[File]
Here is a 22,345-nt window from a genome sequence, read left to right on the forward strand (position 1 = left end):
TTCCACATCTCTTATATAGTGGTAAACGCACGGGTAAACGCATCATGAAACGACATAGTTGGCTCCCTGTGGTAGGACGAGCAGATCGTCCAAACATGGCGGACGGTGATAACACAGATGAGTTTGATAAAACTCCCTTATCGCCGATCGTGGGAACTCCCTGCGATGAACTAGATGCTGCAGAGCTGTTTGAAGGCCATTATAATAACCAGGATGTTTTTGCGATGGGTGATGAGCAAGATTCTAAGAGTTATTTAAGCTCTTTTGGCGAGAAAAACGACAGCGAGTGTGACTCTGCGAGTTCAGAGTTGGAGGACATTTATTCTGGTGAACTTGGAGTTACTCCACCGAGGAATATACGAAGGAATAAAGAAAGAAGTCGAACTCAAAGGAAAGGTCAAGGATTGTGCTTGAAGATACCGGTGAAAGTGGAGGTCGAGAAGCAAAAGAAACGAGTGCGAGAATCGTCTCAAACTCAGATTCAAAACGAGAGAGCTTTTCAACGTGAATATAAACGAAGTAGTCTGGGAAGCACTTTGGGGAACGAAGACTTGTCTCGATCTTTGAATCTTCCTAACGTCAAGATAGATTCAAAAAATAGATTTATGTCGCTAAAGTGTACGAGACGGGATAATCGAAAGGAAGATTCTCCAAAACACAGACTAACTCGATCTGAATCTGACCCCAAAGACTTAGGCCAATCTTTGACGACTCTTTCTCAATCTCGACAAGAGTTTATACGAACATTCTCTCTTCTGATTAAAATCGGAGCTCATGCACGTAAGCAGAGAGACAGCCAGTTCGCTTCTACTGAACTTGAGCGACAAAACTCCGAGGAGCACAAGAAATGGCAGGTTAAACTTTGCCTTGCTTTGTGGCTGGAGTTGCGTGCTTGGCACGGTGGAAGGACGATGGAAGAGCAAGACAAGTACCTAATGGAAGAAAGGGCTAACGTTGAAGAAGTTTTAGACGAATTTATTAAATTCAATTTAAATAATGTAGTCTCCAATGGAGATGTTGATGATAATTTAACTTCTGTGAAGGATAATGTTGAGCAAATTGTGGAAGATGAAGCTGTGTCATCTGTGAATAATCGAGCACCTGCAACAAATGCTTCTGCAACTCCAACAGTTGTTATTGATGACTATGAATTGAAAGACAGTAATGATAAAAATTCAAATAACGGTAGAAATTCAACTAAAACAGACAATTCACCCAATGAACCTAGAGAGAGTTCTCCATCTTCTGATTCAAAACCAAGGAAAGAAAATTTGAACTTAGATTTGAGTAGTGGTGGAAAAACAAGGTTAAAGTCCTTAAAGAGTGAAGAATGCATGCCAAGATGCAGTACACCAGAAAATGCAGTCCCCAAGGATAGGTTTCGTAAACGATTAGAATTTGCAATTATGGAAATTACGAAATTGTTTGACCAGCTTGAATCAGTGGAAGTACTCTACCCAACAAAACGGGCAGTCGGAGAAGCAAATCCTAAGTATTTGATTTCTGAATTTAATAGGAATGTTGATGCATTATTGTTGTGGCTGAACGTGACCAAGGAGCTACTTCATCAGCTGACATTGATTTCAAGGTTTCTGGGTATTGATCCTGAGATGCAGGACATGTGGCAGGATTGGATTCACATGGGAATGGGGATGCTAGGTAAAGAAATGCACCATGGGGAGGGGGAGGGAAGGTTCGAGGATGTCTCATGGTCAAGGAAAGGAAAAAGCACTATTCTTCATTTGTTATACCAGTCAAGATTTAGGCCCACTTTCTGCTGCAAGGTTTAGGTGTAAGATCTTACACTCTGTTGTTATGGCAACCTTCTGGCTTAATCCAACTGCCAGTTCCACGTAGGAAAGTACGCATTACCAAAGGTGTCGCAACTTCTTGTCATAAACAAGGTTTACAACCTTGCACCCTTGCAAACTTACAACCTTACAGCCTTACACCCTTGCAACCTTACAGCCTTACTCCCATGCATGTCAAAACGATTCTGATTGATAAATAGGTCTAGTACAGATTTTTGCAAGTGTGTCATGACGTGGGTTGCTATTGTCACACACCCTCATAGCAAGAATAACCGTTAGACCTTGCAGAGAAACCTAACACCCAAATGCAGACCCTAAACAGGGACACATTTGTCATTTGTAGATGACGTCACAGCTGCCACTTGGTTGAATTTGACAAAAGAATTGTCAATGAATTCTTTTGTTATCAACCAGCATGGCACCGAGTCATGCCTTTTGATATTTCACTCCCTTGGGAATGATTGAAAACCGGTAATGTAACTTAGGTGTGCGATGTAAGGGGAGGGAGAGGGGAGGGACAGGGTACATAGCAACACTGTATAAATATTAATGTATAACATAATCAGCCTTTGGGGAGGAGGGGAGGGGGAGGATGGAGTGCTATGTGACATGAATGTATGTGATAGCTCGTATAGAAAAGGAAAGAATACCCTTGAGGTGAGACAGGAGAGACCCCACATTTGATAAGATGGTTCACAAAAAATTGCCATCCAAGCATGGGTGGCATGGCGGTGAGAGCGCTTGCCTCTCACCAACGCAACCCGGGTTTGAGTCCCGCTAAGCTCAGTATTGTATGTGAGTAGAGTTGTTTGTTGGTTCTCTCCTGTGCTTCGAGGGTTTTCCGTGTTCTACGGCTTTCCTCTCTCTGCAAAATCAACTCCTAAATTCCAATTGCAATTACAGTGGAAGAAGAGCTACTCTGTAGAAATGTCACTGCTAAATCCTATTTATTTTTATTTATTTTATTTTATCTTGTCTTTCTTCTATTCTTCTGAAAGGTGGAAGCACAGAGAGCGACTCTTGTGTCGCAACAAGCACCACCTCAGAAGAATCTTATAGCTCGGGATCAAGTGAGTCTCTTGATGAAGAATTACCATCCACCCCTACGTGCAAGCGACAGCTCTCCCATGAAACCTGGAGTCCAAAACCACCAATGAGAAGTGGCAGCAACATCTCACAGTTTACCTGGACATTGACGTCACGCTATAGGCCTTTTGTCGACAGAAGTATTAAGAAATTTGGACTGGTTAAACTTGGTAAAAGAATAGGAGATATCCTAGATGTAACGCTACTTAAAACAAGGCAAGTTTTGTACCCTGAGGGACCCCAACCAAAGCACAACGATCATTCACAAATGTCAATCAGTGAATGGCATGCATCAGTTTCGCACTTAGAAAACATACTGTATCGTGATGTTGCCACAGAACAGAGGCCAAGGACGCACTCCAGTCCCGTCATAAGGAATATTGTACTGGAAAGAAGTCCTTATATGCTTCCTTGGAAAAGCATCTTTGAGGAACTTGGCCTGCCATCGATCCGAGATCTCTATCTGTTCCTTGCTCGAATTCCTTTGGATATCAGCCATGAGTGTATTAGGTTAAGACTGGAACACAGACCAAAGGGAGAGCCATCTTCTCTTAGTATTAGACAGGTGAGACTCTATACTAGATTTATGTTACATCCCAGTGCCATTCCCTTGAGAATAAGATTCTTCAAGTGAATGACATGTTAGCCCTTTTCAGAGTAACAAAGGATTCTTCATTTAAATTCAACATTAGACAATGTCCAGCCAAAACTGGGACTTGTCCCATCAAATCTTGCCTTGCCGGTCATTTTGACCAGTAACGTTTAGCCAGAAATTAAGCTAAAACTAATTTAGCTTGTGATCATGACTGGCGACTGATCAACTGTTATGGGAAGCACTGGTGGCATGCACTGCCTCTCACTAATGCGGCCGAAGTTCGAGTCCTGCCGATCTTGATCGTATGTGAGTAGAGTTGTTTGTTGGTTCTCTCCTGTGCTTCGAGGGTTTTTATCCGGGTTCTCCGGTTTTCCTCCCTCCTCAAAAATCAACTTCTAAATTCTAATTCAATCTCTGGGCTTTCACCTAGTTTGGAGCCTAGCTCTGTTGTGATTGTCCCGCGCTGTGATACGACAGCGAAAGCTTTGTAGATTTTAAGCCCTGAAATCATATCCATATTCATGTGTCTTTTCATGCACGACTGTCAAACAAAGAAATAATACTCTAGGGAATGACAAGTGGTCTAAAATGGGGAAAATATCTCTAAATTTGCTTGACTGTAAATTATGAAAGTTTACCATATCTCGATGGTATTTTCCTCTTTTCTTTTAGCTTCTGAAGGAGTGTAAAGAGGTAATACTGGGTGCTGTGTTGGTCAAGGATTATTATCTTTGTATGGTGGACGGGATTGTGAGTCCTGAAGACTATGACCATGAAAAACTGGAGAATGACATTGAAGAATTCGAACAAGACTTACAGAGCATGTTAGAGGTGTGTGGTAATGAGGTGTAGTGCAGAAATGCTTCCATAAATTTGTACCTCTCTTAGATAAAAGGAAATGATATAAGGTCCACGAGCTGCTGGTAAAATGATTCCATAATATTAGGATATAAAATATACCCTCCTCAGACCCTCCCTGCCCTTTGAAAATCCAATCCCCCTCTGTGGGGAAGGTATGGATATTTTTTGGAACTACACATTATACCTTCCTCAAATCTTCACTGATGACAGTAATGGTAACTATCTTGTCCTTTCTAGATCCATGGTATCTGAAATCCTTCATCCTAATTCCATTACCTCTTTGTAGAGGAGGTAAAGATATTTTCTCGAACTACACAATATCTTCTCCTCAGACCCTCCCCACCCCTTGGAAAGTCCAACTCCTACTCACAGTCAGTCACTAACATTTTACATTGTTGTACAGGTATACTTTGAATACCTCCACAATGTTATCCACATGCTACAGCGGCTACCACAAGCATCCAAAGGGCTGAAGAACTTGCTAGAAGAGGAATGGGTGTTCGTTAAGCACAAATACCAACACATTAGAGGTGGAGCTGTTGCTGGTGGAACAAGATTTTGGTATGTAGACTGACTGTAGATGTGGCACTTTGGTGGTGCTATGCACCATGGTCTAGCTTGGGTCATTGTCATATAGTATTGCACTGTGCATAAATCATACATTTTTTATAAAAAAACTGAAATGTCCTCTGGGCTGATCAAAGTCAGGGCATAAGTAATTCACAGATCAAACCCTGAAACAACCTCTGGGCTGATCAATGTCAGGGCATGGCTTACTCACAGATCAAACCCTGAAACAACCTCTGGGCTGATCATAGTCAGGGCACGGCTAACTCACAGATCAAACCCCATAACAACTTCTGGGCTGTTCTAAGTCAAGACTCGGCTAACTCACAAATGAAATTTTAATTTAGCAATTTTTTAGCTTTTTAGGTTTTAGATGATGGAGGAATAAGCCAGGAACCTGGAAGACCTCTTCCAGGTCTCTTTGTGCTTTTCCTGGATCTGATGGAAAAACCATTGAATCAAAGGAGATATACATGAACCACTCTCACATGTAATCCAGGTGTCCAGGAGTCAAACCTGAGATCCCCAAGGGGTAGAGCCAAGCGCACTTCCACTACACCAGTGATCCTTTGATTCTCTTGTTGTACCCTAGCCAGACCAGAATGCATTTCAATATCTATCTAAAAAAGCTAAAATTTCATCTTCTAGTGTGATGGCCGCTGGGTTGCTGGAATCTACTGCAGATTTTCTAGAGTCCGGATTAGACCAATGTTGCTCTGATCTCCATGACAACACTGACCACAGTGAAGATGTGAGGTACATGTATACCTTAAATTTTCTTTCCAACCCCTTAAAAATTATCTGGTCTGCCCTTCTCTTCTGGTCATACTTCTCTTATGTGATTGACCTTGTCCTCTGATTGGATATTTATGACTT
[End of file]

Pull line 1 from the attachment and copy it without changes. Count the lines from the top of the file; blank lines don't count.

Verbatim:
Here is a 22,345-nt window from a genome sequence, read left to right on the forward strand (position 1 = left end):